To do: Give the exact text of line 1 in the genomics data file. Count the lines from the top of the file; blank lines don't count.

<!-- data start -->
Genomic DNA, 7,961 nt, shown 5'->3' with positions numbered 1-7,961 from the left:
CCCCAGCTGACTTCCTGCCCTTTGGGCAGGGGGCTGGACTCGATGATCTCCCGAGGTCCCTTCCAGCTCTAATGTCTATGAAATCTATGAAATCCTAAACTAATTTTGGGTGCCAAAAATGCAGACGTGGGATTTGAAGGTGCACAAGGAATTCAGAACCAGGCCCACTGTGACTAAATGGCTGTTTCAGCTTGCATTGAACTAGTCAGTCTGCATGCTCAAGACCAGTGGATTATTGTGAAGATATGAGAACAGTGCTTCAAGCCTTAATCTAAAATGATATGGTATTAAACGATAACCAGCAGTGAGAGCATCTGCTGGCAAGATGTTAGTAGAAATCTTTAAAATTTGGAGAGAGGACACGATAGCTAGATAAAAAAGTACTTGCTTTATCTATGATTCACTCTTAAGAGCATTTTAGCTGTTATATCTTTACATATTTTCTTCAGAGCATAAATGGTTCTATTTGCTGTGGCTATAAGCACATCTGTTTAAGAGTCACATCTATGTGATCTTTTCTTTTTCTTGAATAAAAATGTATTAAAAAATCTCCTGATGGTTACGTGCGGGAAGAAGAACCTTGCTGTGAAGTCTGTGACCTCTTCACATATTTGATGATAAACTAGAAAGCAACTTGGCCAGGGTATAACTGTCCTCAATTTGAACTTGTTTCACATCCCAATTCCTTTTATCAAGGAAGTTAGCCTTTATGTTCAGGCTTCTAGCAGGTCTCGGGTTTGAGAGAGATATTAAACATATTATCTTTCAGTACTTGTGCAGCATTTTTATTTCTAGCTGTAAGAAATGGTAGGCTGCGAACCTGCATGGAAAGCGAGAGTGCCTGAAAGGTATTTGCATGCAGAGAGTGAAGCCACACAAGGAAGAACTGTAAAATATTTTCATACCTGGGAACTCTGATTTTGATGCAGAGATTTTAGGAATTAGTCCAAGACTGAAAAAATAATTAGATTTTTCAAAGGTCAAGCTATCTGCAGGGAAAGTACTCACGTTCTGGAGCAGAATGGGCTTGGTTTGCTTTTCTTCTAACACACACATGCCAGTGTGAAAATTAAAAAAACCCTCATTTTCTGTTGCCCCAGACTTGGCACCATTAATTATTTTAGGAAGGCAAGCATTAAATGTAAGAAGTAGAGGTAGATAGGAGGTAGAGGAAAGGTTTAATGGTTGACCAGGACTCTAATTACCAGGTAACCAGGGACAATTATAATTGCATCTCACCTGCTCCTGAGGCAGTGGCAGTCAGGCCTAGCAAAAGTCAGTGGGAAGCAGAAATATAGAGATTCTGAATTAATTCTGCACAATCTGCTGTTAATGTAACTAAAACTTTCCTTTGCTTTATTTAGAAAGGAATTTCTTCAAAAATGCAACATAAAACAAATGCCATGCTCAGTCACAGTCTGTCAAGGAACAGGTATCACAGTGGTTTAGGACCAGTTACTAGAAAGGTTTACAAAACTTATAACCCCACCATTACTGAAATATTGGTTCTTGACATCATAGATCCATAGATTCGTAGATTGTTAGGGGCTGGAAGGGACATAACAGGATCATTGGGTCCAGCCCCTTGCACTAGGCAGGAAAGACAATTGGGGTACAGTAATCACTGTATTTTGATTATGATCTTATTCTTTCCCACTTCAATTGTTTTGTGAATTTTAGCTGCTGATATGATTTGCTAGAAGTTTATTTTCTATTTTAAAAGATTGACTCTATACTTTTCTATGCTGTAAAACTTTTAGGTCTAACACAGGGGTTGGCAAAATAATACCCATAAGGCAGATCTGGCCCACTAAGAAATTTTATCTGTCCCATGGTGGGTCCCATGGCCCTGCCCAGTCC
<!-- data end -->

Genomic DNA, 7,961 nt, shown 5'->3' with positions numbered 1-7,961 from the left: